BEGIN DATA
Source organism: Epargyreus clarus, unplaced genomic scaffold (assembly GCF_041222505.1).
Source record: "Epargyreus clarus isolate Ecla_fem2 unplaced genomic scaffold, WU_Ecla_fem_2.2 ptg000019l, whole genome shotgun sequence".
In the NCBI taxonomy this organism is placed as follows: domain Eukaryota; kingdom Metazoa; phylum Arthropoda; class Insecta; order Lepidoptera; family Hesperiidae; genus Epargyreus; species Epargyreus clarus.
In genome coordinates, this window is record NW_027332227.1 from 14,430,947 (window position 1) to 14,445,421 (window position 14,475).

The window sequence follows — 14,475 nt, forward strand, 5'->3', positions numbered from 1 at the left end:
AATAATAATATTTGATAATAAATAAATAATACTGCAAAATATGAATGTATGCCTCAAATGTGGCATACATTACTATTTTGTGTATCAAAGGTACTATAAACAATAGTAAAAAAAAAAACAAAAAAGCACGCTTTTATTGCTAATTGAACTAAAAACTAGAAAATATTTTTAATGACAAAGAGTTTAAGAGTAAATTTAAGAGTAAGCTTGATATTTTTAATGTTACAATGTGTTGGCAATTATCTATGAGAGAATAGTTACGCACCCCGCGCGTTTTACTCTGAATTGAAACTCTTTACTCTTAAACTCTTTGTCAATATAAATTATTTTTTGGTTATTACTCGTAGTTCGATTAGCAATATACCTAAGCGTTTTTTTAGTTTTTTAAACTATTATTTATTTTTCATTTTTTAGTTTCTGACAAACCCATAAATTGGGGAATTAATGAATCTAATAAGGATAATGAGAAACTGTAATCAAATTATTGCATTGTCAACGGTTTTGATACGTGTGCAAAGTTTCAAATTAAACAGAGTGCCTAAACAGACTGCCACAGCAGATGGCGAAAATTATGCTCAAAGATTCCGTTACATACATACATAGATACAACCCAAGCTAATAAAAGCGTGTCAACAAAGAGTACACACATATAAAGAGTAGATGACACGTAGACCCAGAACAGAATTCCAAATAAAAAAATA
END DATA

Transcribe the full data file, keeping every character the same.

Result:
Source organism: Epargyreus clarus, unplaced genomic scaffold (assembly GCF_041222505.1).
Source record: "Epargyreus clarus isolate Ecla_fem2 unplaced genomic scaffold, WU_Ecla_fem_2.2 ptg000019l, whole genome shotgun sequence".
In the NCBI taxonomy this organism is placed as follows: domain Eukaryota; kingdom Metazoa; phylum Arthropoda; class Insecta; order Lepidoptera; family Hesperiidae; genus Epargyreus; species Epargyreus clarus.
In genome coordinates, this window is record NW_027332227.1 from 14,430,947 (window position 1) to 14,445,421 (window position 14,475).

The window sequence follows — 14,475 nt, forward strand, 5'->3', positions numbered from 1 at the left end:
AATAATAATATTTGATAATAAATAAATAATACTGCAAAATATGAATGTATGCCTCAAATGTGGCATACATTACTATTTTGTGTATCAAAGGTACTATAAACAATAGTAAAAAAAAAAACAAAAAAGCACGCTTTTATTGCTAATTGAACTAAAAACTAGAAAATATTTTTAATGACAAAGAGTTTAAGAGTAAATTTAAGAGTAAGCTTGATATTTTTAATGTTACAATGTGTTGGCAATTATCTATGAGAGAATAGTTACGCACCCCGCGCGTTTTACTCTGAATTGAAACTCTTTACTCTTAAACTCTTTGTCAATATAAATTATTTTTTGGTTATTACTCGTAGTTCGATTAGCAATATACCTAAGCGTTTTTTTAGTTTTTTAAACTATTATTTATTTTTCATTTTTTAGTTTCTGACAAACCCATAAATTGGGGAATTAATGAATCTAATAAGGATAATGAGAAACTGTAATCAAATTATTGCATTGTCAACGGTTTTGATACGTGTGCAAAGTTTCAAATTAAACAGAGTGCCTAAACAGACTGCCACAGCAGATGGCGAAAATTATGCTCAAAGATTCCGTTACATACATACATAGATACAACCCAAGCTAATAAAAGCGTGTCAACAAAGAGTACACACATATAAAGAGTAGATGACACGTAGACCCAGAACAGAATTCCAAATAAAAAAATA